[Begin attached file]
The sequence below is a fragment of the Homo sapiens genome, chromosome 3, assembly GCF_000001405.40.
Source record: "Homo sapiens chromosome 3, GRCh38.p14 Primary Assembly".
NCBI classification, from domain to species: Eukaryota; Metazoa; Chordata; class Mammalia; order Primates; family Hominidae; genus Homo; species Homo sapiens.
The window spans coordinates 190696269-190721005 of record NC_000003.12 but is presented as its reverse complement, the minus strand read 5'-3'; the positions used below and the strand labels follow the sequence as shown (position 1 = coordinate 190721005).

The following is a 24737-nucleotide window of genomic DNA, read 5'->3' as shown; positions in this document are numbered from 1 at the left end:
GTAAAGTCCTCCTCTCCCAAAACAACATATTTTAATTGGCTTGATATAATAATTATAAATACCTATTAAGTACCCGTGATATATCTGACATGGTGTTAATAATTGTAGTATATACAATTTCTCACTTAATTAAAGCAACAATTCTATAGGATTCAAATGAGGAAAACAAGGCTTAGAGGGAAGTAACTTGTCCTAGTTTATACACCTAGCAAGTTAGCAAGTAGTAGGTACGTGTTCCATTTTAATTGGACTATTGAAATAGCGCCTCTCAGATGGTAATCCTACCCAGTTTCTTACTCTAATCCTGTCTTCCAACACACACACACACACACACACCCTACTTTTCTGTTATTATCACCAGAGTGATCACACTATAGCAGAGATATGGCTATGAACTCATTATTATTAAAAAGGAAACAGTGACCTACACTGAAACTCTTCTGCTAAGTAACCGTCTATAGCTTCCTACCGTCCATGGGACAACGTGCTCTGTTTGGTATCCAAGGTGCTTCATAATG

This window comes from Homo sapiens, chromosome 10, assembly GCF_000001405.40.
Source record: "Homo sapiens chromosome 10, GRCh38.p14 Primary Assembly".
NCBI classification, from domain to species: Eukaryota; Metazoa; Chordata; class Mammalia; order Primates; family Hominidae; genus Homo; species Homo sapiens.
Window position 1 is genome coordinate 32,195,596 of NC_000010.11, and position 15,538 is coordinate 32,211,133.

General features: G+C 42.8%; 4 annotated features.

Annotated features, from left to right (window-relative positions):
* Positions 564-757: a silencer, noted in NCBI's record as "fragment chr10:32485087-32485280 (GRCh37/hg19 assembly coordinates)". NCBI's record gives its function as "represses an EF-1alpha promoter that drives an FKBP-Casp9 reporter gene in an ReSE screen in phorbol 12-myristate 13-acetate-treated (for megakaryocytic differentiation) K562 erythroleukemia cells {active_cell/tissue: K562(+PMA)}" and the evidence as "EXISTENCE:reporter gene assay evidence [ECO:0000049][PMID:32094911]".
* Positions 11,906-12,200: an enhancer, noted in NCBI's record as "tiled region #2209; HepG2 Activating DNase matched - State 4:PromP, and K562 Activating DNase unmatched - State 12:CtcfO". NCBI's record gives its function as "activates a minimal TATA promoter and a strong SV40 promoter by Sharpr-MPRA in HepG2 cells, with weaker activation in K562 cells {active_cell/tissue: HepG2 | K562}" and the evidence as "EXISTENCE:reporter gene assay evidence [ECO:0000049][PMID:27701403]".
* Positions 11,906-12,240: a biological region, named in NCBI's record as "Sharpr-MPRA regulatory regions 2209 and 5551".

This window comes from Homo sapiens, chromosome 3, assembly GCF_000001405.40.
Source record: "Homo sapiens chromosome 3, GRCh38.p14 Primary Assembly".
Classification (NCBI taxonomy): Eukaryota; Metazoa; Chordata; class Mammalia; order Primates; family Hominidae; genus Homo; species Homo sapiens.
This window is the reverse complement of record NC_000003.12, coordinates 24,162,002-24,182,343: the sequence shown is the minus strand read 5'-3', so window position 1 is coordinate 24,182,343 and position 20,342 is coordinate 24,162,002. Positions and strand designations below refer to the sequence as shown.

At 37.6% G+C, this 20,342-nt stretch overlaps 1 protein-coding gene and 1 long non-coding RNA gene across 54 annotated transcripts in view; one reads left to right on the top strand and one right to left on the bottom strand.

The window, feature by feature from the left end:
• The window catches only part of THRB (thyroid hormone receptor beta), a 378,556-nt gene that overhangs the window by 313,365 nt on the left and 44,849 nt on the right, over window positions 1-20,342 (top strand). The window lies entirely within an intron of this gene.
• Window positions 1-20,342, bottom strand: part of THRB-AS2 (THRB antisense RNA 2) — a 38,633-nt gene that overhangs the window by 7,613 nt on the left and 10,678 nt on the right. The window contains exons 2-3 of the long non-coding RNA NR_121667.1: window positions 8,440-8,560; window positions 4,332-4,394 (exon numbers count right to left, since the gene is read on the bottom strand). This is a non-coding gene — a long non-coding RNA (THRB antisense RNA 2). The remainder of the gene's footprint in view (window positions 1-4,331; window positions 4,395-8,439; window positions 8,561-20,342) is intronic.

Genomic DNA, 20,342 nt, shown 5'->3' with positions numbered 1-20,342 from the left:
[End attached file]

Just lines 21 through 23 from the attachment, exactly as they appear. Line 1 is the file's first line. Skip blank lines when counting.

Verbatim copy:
The window, feature by feature from the left end:
• The window catches only part of THRB (thyroid hormone receptor beta), a 378,556-nt gene that overhangs the window by 313,365 nt on the left and 44,849 nt on the right, over window positions 1-20,342 (top strand). The window lies entirely within an intron of this gene.
• Window positions 1-20,342, bottom strand: part of THRB-AS2 (THRB antisense RNA 2) — a 38,633-nt gene that overhangs the window by 7,613 nt on the left and 10,678 nt on the right. The window contains exons 2-3 of the long non-coding RNA NR_121667.1: window positions 8,440-8,560; window positions 4,332-4,394 (exon numbers count right to left, since the gene is read on the bottom strand). This is a non-coding gene — a long non-coding RNA (THRB antisense RNA 2). The remainder of the gene's footprint in view (window positions 1-4,331; window positions 4,395-8,439; window positions 8,561-20,342) is intronic.